NRI industrialist Lord Swraj Paul has demanded an intensive probe into the raging banking crisis in Britain, saying the Libor fixing has hurt the reputation not only of the financial services but the country as a whole.
Participating in a debate on the 'international competitiveness of UK industry' in the House of Lords on Thursday evening, Lord Paul said: "The biggest issue at the moment for industry is the banking crisis.
"This is so fundamental to our national economy that it must be investigated intensively, and resolved.
"And resolution must avoid any political point scoring, as the whole country needs to have its faith restored in the financial sector.
"The Libor fixing has really adversely affected everyone. It has also hurt the reputation not only of the UK financial services, but the country as a whole. We cannot afford that."
The debate comes in the wake of Barclays chief executive Bob Diamond's resignation after the bank was fined 290 million pounds last week after some of its derivatives traders were found to have attempted to rig Libor -- the London inter-bank lending rate.
Libor is considered to be one of the most crucial interest rates in finance and it underpins trillions of pounds worth of loans and financial contracts.
So when Barclays was fined, public confidence in banks was shattered. The scandal forced Diamond to resign.
At the outset, Lord Paul, Chairman of the Caparo Group -- an industrial manufacturing company, noted "the issue of competitiveness is vital for the future of our country's economy.
"And nowhere is this more significant than in manufacturing. Having been intimately engaged in this activity all my life, your Lordships will appreciate why I will focus largely on this sector."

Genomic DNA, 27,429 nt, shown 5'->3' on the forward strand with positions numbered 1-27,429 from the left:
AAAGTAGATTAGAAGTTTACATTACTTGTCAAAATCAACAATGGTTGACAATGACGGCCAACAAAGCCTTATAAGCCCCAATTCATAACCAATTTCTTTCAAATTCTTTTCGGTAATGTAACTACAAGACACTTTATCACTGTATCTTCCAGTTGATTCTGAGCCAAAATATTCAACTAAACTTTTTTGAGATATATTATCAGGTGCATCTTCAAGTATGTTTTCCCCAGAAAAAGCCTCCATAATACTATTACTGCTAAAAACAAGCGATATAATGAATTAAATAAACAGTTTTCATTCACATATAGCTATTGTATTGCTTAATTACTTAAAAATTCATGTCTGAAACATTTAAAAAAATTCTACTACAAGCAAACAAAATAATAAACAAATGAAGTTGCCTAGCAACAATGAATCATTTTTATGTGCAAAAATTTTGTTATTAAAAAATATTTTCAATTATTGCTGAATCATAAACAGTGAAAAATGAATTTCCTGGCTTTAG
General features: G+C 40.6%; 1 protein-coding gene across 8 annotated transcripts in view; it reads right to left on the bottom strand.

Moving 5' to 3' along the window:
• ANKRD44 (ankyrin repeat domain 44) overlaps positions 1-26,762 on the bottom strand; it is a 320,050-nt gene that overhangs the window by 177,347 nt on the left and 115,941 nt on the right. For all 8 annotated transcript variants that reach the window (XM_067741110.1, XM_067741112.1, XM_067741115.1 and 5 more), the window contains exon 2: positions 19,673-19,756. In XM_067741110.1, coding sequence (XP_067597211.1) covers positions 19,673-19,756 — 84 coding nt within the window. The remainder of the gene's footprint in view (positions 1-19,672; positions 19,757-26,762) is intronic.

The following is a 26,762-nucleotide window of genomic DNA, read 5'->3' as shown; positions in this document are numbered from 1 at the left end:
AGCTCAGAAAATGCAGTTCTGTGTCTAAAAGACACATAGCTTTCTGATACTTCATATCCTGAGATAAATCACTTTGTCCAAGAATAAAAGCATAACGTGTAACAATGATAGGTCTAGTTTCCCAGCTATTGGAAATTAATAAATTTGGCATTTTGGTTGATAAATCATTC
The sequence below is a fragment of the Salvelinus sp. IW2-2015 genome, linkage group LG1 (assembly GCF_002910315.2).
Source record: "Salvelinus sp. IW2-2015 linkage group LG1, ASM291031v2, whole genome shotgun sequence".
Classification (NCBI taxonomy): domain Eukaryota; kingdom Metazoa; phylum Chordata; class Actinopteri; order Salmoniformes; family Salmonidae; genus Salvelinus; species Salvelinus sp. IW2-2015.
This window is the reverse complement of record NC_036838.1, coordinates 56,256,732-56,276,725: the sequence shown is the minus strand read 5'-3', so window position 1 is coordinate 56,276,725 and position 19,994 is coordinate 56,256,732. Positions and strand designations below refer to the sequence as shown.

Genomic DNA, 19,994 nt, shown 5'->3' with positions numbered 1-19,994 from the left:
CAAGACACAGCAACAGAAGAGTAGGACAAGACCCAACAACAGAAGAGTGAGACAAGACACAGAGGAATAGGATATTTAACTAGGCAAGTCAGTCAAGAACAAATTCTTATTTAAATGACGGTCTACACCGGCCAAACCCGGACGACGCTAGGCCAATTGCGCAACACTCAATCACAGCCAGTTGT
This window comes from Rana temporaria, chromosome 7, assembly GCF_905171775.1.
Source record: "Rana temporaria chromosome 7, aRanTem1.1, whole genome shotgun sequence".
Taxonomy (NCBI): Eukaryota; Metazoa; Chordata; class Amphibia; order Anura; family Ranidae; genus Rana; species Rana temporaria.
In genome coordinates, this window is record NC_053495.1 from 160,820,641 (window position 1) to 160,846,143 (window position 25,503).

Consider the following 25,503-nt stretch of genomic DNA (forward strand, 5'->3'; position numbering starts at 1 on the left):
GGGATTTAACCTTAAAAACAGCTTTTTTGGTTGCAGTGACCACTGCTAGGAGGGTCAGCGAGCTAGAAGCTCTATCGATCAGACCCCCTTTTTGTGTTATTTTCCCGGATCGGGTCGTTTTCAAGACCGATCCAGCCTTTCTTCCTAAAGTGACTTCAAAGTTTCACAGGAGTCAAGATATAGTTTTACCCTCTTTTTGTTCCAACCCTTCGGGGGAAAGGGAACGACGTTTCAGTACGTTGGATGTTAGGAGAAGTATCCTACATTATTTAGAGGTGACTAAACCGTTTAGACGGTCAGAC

Lord Paul said: "after a long while, the manufacturing segment of our gross domestic product has shown an appreciable increase in the past three years. "This is intrinsically commendable but it is not enough."
He said: "Britain is now the ninth largest manufacturer in the world -- though a far cry from our ranking in the past. My own experience and evaluation tells me that, given appropriate encouragement, we can substantially enhance that position."
He said: "our manufacturers are doing almost everything they can. And they are keen to do more.
"But for Britain to get the fullest benefit of their endeavours there must be a much more supportive environment.
"Today, many manufacturers feel that a more positive and creative approach by government will help to engender those conditions that enable them to maximise their potential."
Lord Paul said he believed that there is considerably more that the government could do to structure the context in which manufacturers could achieve a higher level of competitiveness -- a condition that would be of great benefit to the country as a whole.
"We live in a world of globalised interaction -- a world in which many governments encourage and support their manufacturing industries. We need to do this - and do it fast.
Otherwise, others will gobble up the gains we have so resolutely made," he cautioned.
Suggesting remedial measures, Lord Paul, who is also Chancellor of two British Universities -- Wolverhampton and Westminster -- said: "There is, above all, the question of inadequate access to finance."